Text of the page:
Dottoressa

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    1. Thank you, D. Carol (and her book) are very special. . .

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  5. Thank you for telling me about your friend and her writing. The books seem impossible to find in the UK so I have ordered Minerva's Owl from Amazon (yuck!). I should also love to find her earlier book "The First Three Years of a Grandmother's Life" as I go through that myself.
    I can well understand how difficult it was for you to leave the island with friends and neighbours like those there.
    Ceri in London

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    1. Like you, Ceri, Amazon would be my very last resort, but they do seem to be efficient (as juggernauts tend to be!).
      I know that Chapters/Indigo https://www.chapters.indigo.ca/en-ca/ (the Canadian kinder, gentler, smaller version of something-like-Amazon) has copies and does a good job of online sales, shipping, etc., but I don't know how exorbitant the international shipping is. Let me know if you can't get it and really want it and I'll see how I can help.

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  6. I was surprised and pleased to find that I could order your friend's book through a small local internet platform (no capital A...) - delivery will take about two weeks. Although the experience of a long term marriage relationship you so vividly describe is foreign to me, I agree with Amelia above that many of your friend's insights certainly also apply to love in other settings, as between parents and children.
    For Ceri: Have you tried Blackwell's? Minerva's Owl is available in their online shop. But I haven't been able to find "The First Three Years..." there.

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    1. You're lucky to have such a good online service! I'll be keen to know what you think of Carol's book. I think you'll find it rich, despite (or even perhaps because) the experience of long-term marriage is foreign to you -- always interesting to peek at other's lives, but also because I think nonetheless there's so much in the book that does pertain to other aspects of our shared human experiences of love and grief. And sheer joy of companionship. . .
      btw, I love seeing these conversations between readers, the German prof (retired) offering book-buying advice to the British fairly-new prof (If I'm remembering Ceri's circumstances correctly. . . If not, I'm just embarrassed, but it's still cool the international connections, right? ;-)

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    2. Good grief, what an astounding memory you have, Frances. Right name, not quite right city (unless the life of Ceri in London is mirroring mine more closely than in name alone). Carol sounds like a wonderful writer - so brave to share so much of her emotions.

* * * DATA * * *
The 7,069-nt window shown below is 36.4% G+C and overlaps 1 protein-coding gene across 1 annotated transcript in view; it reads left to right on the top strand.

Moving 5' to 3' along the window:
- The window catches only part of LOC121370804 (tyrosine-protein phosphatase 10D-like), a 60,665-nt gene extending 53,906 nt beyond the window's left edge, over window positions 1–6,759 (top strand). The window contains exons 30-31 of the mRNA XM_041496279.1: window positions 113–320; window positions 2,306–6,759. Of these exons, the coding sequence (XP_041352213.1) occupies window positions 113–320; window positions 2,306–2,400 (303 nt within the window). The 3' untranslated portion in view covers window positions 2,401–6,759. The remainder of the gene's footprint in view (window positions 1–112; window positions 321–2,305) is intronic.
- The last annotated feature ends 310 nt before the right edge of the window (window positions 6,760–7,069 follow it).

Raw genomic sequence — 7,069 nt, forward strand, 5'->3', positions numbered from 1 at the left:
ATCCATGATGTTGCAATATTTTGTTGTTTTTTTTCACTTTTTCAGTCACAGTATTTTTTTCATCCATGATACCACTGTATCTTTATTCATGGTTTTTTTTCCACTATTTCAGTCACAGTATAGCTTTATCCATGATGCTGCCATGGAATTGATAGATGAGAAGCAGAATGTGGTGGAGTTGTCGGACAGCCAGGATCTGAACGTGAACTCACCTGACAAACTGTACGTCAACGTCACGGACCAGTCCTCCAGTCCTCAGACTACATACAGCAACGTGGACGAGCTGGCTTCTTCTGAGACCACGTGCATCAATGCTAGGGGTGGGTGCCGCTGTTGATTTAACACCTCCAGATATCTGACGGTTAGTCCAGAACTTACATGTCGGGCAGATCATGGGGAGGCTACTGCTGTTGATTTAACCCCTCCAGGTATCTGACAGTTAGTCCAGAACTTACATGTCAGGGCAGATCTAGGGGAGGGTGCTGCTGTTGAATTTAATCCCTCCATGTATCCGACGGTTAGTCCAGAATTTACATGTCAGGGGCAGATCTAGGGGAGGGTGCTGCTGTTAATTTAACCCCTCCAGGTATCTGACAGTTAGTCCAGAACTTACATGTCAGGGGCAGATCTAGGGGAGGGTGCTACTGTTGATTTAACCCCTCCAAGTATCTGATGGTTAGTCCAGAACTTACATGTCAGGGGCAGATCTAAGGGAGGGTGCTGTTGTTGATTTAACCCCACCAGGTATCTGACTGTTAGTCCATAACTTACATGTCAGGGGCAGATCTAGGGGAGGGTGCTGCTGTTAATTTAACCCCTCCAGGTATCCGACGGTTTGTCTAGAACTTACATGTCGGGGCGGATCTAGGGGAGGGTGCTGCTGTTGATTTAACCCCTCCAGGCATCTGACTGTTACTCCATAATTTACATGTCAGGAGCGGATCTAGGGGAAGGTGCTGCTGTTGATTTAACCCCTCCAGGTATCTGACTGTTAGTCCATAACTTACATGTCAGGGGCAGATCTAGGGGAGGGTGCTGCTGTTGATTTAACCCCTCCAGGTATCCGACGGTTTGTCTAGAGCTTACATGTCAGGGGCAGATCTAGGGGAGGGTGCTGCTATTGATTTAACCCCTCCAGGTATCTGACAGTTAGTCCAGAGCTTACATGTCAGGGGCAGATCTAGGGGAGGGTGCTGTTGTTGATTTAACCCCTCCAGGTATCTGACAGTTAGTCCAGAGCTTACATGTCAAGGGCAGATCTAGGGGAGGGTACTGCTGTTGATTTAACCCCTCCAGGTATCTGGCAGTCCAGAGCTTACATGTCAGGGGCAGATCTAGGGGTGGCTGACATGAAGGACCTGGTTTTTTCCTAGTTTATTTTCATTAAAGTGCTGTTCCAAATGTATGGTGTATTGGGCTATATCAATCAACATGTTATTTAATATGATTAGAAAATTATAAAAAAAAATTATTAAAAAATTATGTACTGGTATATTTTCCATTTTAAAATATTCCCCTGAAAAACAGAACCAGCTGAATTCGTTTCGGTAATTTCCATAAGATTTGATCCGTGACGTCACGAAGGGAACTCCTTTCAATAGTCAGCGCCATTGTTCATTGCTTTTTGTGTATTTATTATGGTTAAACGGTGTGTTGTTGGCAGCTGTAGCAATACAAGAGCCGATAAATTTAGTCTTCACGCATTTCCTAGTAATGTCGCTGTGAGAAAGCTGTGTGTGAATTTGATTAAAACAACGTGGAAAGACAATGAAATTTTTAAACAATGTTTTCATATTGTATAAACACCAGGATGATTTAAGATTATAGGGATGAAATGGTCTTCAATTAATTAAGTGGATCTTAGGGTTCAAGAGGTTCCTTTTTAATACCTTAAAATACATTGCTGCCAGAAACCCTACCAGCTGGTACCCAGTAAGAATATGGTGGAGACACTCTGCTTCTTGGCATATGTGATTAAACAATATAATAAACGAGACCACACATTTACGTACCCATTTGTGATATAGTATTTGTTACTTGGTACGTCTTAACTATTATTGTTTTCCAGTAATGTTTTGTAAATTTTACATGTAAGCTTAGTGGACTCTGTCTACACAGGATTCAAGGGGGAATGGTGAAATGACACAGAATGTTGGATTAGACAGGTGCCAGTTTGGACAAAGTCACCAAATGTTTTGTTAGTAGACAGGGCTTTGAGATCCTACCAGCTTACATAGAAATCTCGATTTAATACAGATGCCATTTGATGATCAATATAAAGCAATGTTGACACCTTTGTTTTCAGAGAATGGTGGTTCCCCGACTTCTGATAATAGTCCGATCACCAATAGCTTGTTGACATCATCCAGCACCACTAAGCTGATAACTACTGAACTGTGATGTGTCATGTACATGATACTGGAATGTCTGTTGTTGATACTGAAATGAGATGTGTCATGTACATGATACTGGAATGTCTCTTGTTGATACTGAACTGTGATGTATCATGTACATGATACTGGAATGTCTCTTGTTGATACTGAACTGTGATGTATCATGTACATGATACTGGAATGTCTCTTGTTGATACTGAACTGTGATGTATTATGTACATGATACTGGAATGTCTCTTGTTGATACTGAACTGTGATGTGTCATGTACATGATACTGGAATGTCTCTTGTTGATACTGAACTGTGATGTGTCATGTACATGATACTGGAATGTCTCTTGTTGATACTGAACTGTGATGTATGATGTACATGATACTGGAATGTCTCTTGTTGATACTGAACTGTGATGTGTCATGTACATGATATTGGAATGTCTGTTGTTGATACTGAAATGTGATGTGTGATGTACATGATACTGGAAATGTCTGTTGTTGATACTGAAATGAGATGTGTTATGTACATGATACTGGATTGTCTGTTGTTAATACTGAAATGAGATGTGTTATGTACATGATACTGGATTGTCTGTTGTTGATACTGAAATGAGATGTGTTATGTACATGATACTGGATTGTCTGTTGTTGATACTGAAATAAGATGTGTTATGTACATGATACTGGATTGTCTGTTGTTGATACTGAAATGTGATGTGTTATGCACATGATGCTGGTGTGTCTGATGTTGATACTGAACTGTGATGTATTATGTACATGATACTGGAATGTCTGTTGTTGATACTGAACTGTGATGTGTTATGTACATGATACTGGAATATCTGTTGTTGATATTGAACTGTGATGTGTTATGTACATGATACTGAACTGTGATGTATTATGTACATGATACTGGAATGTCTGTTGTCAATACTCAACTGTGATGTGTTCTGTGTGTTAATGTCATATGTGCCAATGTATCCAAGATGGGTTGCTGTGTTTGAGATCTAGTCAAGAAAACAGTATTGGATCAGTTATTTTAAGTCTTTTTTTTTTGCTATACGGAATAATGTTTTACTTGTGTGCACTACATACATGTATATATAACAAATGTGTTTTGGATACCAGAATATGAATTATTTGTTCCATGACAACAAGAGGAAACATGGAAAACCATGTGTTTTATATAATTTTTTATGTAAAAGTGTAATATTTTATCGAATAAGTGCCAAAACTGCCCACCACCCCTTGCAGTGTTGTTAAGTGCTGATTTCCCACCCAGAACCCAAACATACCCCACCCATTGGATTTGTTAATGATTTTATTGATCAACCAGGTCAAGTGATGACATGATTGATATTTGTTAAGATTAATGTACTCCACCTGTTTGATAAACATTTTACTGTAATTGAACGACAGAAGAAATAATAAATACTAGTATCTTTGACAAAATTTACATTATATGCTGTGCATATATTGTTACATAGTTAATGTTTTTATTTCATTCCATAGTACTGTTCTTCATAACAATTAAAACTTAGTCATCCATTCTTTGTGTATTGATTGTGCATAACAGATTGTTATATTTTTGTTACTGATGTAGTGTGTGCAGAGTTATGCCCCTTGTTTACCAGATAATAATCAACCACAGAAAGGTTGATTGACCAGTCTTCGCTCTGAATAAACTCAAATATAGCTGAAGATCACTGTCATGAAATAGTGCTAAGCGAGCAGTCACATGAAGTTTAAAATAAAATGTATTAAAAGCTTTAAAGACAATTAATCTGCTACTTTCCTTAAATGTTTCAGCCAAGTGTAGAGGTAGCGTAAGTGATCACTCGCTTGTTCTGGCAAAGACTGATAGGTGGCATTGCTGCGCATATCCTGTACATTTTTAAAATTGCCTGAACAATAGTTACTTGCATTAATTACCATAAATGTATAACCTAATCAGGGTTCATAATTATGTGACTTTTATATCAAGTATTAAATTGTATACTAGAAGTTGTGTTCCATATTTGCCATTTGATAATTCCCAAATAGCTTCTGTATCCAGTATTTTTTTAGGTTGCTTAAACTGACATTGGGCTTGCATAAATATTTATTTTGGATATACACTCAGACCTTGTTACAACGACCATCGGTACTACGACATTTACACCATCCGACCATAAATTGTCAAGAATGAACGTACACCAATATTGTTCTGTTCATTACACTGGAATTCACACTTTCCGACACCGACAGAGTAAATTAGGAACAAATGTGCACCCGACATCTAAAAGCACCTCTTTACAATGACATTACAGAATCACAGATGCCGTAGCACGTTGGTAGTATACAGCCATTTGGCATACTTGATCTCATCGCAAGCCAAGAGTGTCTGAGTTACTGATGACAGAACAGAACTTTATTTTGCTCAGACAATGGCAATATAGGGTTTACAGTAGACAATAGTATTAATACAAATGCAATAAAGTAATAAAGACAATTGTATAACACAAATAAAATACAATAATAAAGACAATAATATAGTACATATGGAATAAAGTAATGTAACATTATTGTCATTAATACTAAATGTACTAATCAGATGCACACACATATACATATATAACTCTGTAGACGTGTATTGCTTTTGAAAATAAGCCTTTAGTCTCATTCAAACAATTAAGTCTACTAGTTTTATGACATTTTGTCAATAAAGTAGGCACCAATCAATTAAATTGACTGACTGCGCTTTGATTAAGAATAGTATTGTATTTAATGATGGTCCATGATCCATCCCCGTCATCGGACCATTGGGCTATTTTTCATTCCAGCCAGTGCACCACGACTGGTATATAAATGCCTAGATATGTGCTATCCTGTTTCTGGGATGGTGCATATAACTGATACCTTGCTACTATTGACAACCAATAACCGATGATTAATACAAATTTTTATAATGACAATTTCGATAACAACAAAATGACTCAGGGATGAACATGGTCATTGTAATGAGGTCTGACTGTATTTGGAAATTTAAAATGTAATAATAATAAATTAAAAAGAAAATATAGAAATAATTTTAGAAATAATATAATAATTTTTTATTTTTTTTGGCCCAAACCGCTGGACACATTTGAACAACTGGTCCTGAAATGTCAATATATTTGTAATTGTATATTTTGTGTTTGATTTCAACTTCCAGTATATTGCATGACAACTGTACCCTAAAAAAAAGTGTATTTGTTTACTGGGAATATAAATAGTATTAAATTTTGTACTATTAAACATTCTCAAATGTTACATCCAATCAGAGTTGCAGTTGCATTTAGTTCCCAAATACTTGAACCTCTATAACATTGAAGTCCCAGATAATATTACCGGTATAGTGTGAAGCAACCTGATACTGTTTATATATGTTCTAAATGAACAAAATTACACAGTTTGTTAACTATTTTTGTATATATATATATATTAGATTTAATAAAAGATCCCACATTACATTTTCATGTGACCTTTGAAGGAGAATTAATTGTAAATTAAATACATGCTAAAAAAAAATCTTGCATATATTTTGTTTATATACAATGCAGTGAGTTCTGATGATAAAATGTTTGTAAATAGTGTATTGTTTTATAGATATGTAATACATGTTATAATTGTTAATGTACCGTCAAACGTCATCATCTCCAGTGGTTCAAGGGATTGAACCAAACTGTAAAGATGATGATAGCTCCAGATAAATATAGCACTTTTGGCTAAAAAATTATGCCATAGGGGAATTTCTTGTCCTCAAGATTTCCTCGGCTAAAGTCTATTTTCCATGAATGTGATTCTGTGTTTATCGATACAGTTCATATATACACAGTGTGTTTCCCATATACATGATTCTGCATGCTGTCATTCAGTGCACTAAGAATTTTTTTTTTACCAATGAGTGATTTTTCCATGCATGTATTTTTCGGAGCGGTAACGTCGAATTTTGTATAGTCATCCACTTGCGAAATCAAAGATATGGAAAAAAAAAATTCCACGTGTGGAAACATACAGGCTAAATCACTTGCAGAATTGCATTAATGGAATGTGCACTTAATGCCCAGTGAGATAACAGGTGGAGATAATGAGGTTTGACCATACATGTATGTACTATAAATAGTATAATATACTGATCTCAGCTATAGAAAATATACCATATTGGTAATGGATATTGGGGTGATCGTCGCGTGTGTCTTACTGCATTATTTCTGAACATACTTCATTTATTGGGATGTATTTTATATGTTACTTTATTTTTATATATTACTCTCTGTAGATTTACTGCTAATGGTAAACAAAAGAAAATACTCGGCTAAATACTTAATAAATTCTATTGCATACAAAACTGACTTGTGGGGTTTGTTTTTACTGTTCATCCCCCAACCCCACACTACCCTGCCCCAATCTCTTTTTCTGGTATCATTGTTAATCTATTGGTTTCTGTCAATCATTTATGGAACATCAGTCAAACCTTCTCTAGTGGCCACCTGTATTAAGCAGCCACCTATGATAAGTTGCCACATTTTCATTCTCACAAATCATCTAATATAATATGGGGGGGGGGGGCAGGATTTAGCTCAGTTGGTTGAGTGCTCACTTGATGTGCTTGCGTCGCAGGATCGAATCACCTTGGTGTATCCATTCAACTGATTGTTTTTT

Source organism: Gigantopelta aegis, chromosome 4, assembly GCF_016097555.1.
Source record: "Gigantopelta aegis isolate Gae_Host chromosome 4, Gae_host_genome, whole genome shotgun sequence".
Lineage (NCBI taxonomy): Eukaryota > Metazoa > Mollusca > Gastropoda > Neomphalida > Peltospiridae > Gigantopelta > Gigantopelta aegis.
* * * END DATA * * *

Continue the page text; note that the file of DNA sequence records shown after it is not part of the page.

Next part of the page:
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    3. Oh right! I'd forgotten we had two Ceri's. . . Imagine that! I have so many readers I get my Ceris confused. ;-)

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    4. Ceri in BristolMay 1, 2018 at 3:40 AM

      I know - your readership extends even unto those of us with the less than usual names...

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  7. What a treat to come here and see Carol's face! I too know Carol and worked with her and Mike for years; what wonderful people they were and are.

    I am going to order "Minerva's Owl,"Like Amelia, I have read "The Year of Magical Thinking," and loved Didion's clean sharp prose.

    Thanks for writing about Carol and Mike and your long lovely friendship with them. I am laughing now thinking of Mike. I was using the communal computer in the main office, and left some files on there and Mike left one for me to find, written in "Riddley Walker" style (a book we both loved): "Brenda u hav left ur leevings al ovur." I look forward to reading it. Brenda

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    1. Isn’t that a great portrait of her, Brenda? I love that photo. You must have many memories of Mike, having been colleagues together long before I joined the department. You’ll see (more of) a really lovely side of him in this book.

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  9. Kudos for this and lucky you to have Carol as a pal.

    Minerva's Owl is one of those books that people should read before bereavement visits rather than after. But, of course, no one really knows that do they? I'd suggest ordering many copies to give as gifts to people of all ages. Write a personal inscription in it so they will tend to hang on to it rather than re-gift or send it to the thrift store. Then, when the time is right, it will be close at hand for solace, laughter and all those other perfectly human traits that Carol exhibits in her writing and her life.